If the military believes that a no-show is due to something other than a “failure to contact,” the military is more likely to eventually discharge the individual under a “General” or “Other Than Honorable” classification from the IRR. This is more likely to occur to individuals who “make contact” with the military via phone or letters, but do not report—including individuals who publicly refuse IRR recall, and more commonly, individuals who unsuccessfully apply for an exemption.
The type of discharge one receives from the IRR has absolutely no impact on the individual’s honorable discharge from active duty. One’s GI Bill education benefits, VA medical benefits, and DD-214 remain unaffected.
A “bad” discharge from the IRR may negatively impact an individual during an in-depth background check. These are done for job applicants applying for positions with the FBI, CIA, Homeland Security, etc.
Requesting an exemption from activation
“Our mission was to receive, process, and retrain IRR soldiers who reported for duty. It was a nightmare. Many IRR soldiers no longer had their uniform issue and had to buy a new issue at a cost of several hundred dollars. The IRR soldiers were restricted to training areas and billets…. They were not too thrilled.”
–Career military veteran and former IRR trainer (anonymous)
About 50% of those recalled request a deferment or exemption. Most activation delays are granted, and about 50% of those that request an exemption get it. Individuals who apply for exemptions remotely via phone and fax prior to the recall date maintain the option of simply not reporting if their request is denied. However, if an individual is told that they must physically report to complete the process, there is no going back after doing so.
The actual exemption process is vague and the outcomes somewhat arbitrary. There is no official form to fill out, just a personal statement with supporting documents such as medical records. Exemption requests can be made for any reason, the most common being medical, family care, and educational.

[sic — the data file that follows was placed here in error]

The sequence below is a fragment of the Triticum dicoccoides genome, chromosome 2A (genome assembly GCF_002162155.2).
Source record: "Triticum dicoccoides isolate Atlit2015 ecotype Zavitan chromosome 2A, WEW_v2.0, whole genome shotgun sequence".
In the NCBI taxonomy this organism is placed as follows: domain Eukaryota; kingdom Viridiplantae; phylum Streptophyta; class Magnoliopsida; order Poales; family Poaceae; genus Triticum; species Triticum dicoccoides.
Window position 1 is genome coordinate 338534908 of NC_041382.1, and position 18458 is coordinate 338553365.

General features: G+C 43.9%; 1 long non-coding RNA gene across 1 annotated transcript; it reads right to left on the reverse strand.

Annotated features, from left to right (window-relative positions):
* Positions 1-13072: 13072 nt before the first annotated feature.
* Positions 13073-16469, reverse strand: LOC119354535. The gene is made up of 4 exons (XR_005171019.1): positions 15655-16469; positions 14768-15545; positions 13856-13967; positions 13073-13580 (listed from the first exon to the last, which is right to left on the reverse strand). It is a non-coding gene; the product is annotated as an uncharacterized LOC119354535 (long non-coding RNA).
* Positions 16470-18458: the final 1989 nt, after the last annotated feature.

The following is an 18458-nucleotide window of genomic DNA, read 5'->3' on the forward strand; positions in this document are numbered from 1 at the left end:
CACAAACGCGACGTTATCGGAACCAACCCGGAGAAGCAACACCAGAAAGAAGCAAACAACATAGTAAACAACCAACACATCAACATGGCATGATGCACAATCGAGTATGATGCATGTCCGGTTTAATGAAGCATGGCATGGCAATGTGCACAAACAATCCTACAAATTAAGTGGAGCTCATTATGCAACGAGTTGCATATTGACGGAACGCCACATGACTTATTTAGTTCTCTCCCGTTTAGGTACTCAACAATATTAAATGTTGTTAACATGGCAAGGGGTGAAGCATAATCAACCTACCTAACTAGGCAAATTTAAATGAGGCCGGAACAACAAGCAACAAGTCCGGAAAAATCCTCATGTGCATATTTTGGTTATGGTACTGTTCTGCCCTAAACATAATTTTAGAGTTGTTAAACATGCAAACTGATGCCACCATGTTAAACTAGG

IRR members most likely to receive exemptions include those with medical disabilities rated at 30% or more by the Veterans Administration (or a claim pending for the same that is judged by the IRR mobilization authority as “likely to succeed”), and those that are the sole caregiver of a dependent.
Courage to resist unjust war
“I served in the Army as a Photojournalist until being honorably discharged last summer after over four years of service in Afghanistan, Japan, Europe and the Philippines…. I received a letter from the Army ordering my return to active duty, for the purpose of mobilization for Operation Iraqi Freedom…. This occupation is unconstitutional and illegal and I hereby lawfully refuse to participate.”
—Matthis Chiroux, outspoken recall resister currently contesting on principle of his “General” discharge from the IRR
Courage to Resist is unaware of any IRR resister who has faced legal consequences or a loss of benefits. That doesn't mean it is impossible for any particular case to be a first. However, it would seem that the most likely “worst case situation” is that a resister could somehow be compelled to report for activation after initially refusing. The military is more interested in deploying NCO’s (non-commissioned officers) than taking on politically charged ground-breaking legal cases.
Soldiers and Marines even face aggressive and misleading recruitment tactics towards the end of their enlistments. Currently, the threat of an IRR recall is one of the most effective pitches. It goes something like this: “If you leave now, we’ll just recall you after you settle into civilian life. Reenlist to know who you’ll be serving with and get that bonus you deserve.”
IRR mobilization officer Maj. Nadine Kokolis recently admitted that the “culture and past management of the IRR has made it difficult for many to accept that call-ups will become common practice." To address this problem, the military is now in the process of relabeling IRR personnel “Individual Warriors” in hope of increasing “motivated participation.” This is not a new type of service, just a rebranding of the IRR.
One might expect a disclaimer here for IRR individuals to consult with an attorney before making decisions. The problem is that some pay thousands in legal fees to lawyers for little more than help assembling an exemption package.
- If you decide that you require legal representation, we suggest contacting the National Lawyers Guild Military Law Task Force at www.nlgmltf.org or 619-463-2369 for a referral.
- Many IRR resisters are members of Iraq Veterans Against the War—www.ivaw.org or 646-723-0989.